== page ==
Exposure to service learning can be facilitated by schools through school programs, field trips, making online resources available to students, and bringing in local experts in their fields. Many high schools include service learning as a component of graduation requirements. School guidance counselors are great resources in helping students match interests to opportunities. Classroom teachers can incorporate the concept of volunteering and community service into the curriculum beginning at the elementary level. GT teachers can encourage service through the reflection process.

All service learning involves rights and responsibilities which must be observed by student volunteers, but also by the organizations they serve. It’s important that students, mentors, teachers, and parents participating in the process verify the legitimacy of the organization or program being considered. Students should not be treated as just an unpaid employee. Students have the responsibility to be professional, to take their commitment seriously, and be open with any organization about their availability.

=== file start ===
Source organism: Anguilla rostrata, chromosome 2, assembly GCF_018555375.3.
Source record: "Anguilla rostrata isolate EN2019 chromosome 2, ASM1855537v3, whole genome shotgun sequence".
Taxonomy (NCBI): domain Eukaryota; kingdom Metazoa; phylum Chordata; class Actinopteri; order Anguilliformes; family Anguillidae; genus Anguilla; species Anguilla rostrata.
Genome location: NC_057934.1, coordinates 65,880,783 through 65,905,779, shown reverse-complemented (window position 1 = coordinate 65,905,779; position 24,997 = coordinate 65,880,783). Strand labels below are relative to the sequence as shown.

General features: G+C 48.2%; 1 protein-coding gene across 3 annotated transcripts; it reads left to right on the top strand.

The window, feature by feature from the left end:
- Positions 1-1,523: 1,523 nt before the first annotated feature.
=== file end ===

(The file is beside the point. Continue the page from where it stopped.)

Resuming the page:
Parents play an important role in their child’s decision to volunteer or engage in community service. They should actively participate in vetting any potential opportunity and be open about how they might contribute to making the experience a success. Parents can model the importance of ‘giving back’ by volunteering themselves. They can support their child by providing access to opportunities, scheduling assistance, transportation, and encouragement.

A Transcript of this chat may be found at Wakelet.